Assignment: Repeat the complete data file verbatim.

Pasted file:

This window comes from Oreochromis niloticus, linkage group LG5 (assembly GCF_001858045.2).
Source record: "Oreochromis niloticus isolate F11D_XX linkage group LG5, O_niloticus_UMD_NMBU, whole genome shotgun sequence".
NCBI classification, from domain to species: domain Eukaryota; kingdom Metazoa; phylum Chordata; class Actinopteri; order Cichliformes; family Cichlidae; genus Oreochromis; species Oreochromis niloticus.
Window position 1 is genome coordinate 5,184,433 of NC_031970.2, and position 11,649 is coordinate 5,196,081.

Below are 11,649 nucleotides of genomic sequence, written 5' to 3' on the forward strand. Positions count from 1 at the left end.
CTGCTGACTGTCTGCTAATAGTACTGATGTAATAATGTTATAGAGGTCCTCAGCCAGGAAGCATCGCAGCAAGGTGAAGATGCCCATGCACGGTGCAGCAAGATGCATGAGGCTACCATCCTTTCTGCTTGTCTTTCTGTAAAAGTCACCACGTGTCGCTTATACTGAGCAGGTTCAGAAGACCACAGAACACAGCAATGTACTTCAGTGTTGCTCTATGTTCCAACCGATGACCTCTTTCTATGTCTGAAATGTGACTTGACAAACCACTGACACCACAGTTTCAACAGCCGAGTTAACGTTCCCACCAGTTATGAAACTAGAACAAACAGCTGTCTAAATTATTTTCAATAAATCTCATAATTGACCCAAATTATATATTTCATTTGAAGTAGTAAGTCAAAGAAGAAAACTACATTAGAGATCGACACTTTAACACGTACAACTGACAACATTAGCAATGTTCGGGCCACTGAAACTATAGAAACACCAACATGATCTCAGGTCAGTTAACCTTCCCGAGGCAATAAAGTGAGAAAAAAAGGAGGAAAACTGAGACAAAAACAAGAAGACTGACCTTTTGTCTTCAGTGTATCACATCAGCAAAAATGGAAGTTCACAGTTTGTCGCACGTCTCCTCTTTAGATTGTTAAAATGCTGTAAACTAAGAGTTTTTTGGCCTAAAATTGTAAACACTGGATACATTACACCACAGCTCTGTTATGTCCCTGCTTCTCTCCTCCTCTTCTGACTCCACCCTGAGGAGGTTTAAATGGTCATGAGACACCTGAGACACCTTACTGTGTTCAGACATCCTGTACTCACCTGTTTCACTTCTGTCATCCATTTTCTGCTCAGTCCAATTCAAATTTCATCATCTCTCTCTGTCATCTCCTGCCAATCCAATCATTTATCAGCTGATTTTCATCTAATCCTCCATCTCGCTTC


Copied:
This window comes from Oreochromis niloticus, linkage group LG5 (assembly GCF_001858045.2).
Source record: "Oreochromis niloticus isolate F11D_XX linkage group LG5, O_niloticus_UMD_NMBU, whole genome shotgun sequence".
NCBI classification, from domain to species: domain Eukaryota; kingdom Metazoa; phylum Chordata; class Actinopteri; order Cichliformes; family Cichlidae; genus Oreochromis; species Oreochromis niloticus.
Window position 1 is genome coordinate 5,184,433 of NC_031970.2, and position 11,649 is coordinate 5,196,081.

Below are 11,649 nucleotides of genomic sequence, written 5' to 3' on the forward strand. Positions count from 1 at the left end.
CTGCTGACTGTCTGCTAATAGTACTGATGTAATAATGTTATAGAGGTCCTCAGCCAGGAAGCATCGCAGCAAGGTGAAGATGCCCATGCACGGTGCAGCAAGATGCATGAGGCTACCATCCTTTCTGCTTGTCTTTCTGTAAAAGTCACCACGTGTCGCTTATACTGAGCAGGTTCAGAAGACCACAGAACACAGCAATGTACTTCAGTGTTGCTCTATGTTCCAACCGATGACCTCTTTCTATGTCTGAAATGTGACTTGACAAACCACTGACACCACAGTTTCAACAGCCGAGTTAACGTTCCCACCAGTTATGAAACTAGAACAAACAGCTGTCTAAATTATTTTCAATAAATCTCATAATTGACCCAAATTATATATTTCATTTGAAGTAGTAAGTCAAAGAAGAAAACTACATTAGAGATCGACACTTTAACACGTACAACTGACAACATTAGCAATGTTCGGGCCACTGAAACTATAGAAACACCAACATGATCTCAGGTCAGTTAACCTTCCCGAGGCAATAAAGTGAGAAAAAAAGGAGGAAAACTGAGACAAAAACAAGAAGACTGACCTTTTGTCTTCAGTGTATCACATCAGCAAAAATGGAAGTTCACAGTTTGTCGCACGTCTCCTCTTTAGATTGTTAAAATGCTGTAAACTAAGAGTTTTTTGGCCTAAAATTGTAAACACTGGATACATTACACCACAGCTCTGTTATGTCCCTGCTTCTCTCCTCCTCTTCTGACTCCACCCTGAGGAGGTTTAAATGGTCATGAGACACCTGAGACACCTTACTGTGTTCAGACATCCTGTACTCACCTGTTTCACTTCTGTCATCCATTTTCTGCTCAGTCCAATTCAAATTTCATCATCTCTCTCTGTCATCTCCTGCCAATCCAATCATTTATCAGCTGATTTTCATCTAATCCTCCATCTCGCTTC